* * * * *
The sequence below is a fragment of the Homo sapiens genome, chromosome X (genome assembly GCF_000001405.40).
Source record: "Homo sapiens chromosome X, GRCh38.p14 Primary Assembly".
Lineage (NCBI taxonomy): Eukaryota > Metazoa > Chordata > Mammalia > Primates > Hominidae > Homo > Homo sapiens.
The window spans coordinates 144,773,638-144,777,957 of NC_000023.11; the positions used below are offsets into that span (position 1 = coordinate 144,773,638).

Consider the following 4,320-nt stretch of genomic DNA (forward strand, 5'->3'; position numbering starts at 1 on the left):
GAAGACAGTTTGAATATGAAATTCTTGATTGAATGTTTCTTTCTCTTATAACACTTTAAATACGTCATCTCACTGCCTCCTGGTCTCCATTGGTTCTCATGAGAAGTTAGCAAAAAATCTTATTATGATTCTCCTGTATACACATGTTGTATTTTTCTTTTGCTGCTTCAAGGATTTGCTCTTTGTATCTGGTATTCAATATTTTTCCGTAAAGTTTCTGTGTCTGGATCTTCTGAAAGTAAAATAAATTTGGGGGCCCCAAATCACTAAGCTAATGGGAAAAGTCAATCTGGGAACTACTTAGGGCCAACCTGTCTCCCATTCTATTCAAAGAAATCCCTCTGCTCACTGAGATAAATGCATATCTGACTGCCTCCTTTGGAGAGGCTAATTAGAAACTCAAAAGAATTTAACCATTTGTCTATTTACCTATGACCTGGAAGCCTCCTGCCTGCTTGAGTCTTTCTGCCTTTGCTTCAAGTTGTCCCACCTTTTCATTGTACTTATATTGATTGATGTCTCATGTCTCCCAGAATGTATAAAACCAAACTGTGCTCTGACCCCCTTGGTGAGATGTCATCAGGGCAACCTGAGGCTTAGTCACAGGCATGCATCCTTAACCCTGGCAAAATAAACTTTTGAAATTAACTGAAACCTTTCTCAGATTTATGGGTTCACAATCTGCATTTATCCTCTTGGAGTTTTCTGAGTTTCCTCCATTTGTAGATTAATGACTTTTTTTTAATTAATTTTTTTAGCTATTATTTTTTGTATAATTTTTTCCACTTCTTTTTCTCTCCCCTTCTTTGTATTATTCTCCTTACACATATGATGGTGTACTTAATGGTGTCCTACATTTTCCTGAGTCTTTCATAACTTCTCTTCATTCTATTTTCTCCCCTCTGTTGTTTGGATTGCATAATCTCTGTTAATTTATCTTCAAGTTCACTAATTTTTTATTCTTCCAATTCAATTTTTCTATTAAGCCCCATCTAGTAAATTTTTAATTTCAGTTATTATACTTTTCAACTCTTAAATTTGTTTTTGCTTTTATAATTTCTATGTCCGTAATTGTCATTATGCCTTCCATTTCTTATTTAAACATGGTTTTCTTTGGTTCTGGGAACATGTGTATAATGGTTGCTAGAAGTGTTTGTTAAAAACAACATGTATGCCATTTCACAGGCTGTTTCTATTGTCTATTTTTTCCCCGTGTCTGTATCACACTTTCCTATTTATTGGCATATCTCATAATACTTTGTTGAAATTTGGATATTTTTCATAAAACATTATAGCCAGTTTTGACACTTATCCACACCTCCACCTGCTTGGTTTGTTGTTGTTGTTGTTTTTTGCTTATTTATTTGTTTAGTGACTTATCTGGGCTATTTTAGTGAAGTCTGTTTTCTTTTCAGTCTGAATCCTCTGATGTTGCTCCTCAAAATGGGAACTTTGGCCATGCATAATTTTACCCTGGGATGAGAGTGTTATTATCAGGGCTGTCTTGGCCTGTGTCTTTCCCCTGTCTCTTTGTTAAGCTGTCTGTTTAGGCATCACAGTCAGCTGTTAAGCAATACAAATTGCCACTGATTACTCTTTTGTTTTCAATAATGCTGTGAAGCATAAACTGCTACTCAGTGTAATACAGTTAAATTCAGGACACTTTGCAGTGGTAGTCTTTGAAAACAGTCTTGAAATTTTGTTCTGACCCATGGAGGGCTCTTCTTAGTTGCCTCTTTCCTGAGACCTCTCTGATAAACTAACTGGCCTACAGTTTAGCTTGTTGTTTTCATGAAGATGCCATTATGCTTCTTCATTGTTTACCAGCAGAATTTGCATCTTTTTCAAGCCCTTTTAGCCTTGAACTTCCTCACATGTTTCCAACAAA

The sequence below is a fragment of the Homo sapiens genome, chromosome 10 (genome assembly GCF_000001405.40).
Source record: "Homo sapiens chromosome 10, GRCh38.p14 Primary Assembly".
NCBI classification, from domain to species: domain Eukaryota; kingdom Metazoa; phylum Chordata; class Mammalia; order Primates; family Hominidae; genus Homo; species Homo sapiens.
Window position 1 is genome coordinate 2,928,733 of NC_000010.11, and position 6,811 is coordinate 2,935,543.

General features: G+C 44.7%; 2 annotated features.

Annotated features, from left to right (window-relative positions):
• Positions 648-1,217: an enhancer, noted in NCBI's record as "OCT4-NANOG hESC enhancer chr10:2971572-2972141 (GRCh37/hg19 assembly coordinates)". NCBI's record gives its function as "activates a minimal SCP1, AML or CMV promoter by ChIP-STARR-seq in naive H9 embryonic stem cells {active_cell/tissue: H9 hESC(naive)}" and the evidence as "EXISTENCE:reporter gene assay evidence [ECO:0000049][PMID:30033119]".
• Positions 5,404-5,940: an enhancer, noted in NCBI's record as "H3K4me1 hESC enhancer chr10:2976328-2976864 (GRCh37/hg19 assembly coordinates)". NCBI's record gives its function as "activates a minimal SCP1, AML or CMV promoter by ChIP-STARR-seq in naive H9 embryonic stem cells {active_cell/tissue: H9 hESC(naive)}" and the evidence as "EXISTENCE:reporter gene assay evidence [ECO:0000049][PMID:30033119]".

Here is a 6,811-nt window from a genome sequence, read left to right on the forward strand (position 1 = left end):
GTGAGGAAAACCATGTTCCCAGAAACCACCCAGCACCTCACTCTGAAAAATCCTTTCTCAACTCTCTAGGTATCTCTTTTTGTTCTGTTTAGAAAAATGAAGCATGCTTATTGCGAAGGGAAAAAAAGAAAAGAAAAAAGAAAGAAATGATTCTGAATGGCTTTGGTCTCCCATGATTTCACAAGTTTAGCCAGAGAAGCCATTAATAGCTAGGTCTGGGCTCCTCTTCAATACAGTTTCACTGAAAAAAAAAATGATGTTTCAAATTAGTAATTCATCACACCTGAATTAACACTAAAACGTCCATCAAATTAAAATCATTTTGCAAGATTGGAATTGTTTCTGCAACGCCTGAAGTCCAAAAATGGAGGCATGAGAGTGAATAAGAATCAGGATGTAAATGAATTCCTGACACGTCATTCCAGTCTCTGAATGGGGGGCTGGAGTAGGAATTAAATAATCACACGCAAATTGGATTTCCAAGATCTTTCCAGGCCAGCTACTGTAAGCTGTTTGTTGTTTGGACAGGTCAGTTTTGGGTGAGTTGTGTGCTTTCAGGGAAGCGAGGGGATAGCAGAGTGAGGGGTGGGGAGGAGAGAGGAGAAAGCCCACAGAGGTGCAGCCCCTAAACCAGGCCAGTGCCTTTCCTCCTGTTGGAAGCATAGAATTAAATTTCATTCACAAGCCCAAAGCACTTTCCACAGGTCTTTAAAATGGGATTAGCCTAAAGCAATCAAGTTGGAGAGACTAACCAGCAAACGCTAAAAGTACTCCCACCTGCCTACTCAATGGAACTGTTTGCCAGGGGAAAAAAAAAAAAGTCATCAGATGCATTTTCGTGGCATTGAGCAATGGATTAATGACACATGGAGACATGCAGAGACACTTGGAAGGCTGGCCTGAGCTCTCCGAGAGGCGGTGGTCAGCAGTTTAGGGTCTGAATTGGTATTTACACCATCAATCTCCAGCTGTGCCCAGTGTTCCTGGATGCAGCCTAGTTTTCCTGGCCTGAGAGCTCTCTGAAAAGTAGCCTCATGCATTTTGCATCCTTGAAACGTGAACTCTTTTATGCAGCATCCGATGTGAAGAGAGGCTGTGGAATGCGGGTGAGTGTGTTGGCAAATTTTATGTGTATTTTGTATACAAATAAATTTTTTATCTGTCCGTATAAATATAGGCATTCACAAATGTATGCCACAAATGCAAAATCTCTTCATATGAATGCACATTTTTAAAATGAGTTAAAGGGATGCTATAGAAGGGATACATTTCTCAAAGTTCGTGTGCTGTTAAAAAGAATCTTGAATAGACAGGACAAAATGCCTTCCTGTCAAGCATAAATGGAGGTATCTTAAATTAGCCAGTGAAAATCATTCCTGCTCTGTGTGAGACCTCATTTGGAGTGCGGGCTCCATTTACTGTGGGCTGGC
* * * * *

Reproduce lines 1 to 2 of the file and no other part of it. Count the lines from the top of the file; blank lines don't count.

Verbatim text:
The sequence below is a fragment of the Homo sapiens genome, chromosome X (genome assembly GCF_000001405.40).
Source record: "Homo sapiens chromosome X, GRCh38.p14 Primary Assembly".